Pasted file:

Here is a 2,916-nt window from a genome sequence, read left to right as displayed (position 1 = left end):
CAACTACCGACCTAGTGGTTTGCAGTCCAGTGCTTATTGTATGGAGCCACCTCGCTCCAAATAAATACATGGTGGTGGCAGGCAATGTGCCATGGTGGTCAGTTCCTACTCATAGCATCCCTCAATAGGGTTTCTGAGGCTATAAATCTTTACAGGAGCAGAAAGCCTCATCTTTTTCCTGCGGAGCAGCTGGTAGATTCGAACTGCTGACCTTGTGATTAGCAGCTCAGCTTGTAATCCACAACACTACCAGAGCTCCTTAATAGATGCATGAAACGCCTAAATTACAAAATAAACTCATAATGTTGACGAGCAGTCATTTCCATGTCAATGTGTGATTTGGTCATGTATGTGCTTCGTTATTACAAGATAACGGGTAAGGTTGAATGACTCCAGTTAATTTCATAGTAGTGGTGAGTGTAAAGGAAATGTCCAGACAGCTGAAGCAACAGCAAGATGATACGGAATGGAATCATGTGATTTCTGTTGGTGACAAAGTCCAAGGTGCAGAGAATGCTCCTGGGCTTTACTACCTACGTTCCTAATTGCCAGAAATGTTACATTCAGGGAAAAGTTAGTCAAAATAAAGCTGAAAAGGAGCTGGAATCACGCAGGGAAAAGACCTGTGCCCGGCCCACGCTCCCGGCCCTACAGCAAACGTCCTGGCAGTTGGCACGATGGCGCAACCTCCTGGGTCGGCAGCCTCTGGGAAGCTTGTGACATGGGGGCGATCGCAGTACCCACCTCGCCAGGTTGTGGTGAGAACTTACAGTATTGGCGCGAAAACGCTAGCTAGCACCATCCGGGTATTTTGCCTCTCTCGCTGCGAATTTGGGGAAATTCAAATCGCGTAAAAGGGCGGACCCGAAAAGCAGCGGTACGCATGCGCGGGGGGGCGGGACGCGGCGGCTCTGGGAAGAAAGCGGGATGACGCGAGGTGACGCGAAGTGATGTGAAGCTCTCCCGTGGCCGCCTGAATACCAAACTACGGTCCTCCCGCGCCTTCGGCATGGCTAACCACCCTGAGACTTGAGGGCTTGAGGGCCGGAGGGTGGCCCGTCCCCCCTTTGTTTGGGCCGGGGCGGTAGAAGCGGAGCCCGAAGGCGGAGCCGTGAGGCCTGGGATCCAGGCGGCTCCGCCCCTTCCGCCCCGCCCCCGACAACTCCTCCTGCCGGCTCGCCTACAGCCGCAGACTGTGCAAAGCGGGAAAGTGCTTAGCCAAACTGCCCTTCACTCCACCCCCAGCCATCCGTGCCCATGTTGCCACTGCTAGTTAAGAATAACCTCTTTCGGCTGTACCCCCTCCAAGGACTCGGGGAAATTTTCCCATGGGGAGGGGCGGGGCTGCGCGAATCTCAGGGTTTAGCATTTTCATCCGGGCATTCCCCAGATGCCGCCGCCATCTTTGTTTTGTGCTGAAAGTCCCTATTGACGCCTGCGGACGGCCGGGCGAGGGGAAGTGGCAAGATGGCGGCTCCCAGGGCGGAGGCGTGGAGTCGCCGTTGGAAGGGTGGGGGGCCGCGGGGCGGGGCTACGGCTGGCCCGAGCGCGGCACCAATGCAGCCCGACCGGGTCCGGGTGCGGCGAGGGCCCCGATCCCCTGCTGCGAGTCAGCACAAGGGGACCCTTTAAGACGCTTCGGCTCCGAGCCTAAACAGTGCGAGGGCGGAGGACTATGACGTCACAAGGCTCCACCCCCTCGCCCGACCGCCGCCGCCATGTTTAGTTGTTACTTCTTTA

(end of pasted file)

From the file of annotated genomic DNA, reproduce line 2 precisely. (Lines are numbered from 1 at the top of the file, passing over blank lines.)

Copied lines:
CAACTACCGACCTAGTGGTTTGCAGTCCAGTGCTTATTGTATGGAGCCACCTCGCTCCAAATAAATACATGGTGGTGGCAGGCAATGTGCCATGGTGGTCAGTTCCTACTCATAGCATCCCTCAATAGGGTTTCTGAGGCTATAAATCTTTACAGGAGCAGAAAGCCTCATCTTTTTCCTGCGGAGCAGCTGGTAGATTCGAACTGCTGACCTTGTGATTAGCAGCTCAGCTTGTAATCCACAACACTACCAGAGCTCCTTAATAGATGCATGAAACGCCTAAATTACAAAATAAACTCATAATGTTGACGAGCAGTCATTTCCATGTCAATGTGTGATTTGGTCATGTATGTGCTTCGTTATTACAAGATAACGGGTAAGGTTGAATGACTCCAGTTAATTTCATAGTAGTGGTGAGTGTAAAGGAAATGTCCAGACAGCTGAAGCAACAGCAAGATGATACGGAATGGAATCATGTGATTTCTGTTGGTGACAAAGTCCAAGGTGCAGAGAATGCTCCTGGGCTTTACTACCTACGTTCCTAATTGCCAGAAATGTTACATTCAGGGAAAAGTTAGTCAAAATAAAGCTGAAAAGGAGCTGGAATCACGCAGGGAAAAGACCTGTGCCCGGCCCACGCTCCCGGCCCTACAGCAAACGTCCTGGCAGTTGGCACGATGGCGCAACCTCCTGGGTCGGCAGCCTCTGGGAAGCTTGTGACATGGGGGCGATCGCAGTACCCACCTCGCCAGGTTGTGGTGAGAACTTACAGTATTGGCGCGAAAACGCTAGCTAGCACCATCCGGGTATTTTGCCTCTCTCGCTGCGAATTTGGGGAAATTCAAATCGCGTAAAAGGGCGGACCCGAAAAGCAGCGGTACGCATGCGCGGGGGGGCGGGACGCGGCGGCTCTGGGAAGAAAGCGGGATGACGCGAGGTGACGCGAAGTGATGTGAAGCTCTCCCGTGGCCGCCTGAATACCAAACTACGGTCCTCCCGCGCCTTCGGCATGGCTAACCACCCTGAGACTTGAGGGCTTGAGGGCCGGAGGGTGGCCCGTCCCCCCTTTGTTTGGGCCGGGGCGGTAGAAGCGGAGCCCGAAGGCGGAGCCGTGAGGCCTGGGATCCAGGCGGCTCCGCCCCTTCCGCCCCGCCCCCGACAACTCCTCCTGCCGGCTCGCCTACAGCCGCAGACTGTGCAAAGCGGGAAAGTGCTTAGCCAAACTGCCCTTCACTCCACCCCCAGCCATCCGTGCCCATGTTGCCACTGCTAGTTAAGAATAACCTCTTTCGGCTGTACCCCCTCCAAGGACTCGGGGAAATTTTCCCATGGGGAGGGGCGGGGCTGCGCGAATCTCAGGGTTTAGCATTTTCATCCGGGCATTCCCCAGATGCCGCCGCCATCTTTGTTTTGTGCTGAAAGTCCCTATTGACGCCTGCGGACGGCCGGGCGAGGGGAAGTGGCAAGATGGCGGCTCCCAGGGCGGAGGCGTGGAGTCGCCGTTGGAAGGGTGGGGGGCCGCGGGGCGGGGCTACGGCTGGCCCGAGCGCGGCACCAATGCAGCCCGACCGGGTCCGGGTGCGGCGAGGGCCCCGATCCCCTGCTGCGAGTCAGCACAAGGGGACCCTTTAAGACGCTTCGGCTCCGAGCCTAAACAGTGCGAGGGCGGAGGACTATGACGTCACAAGGCTCCACCCCCTCGCCCGACCGCCGCCGCCATGTTTAGTTGTTACTTCTTTA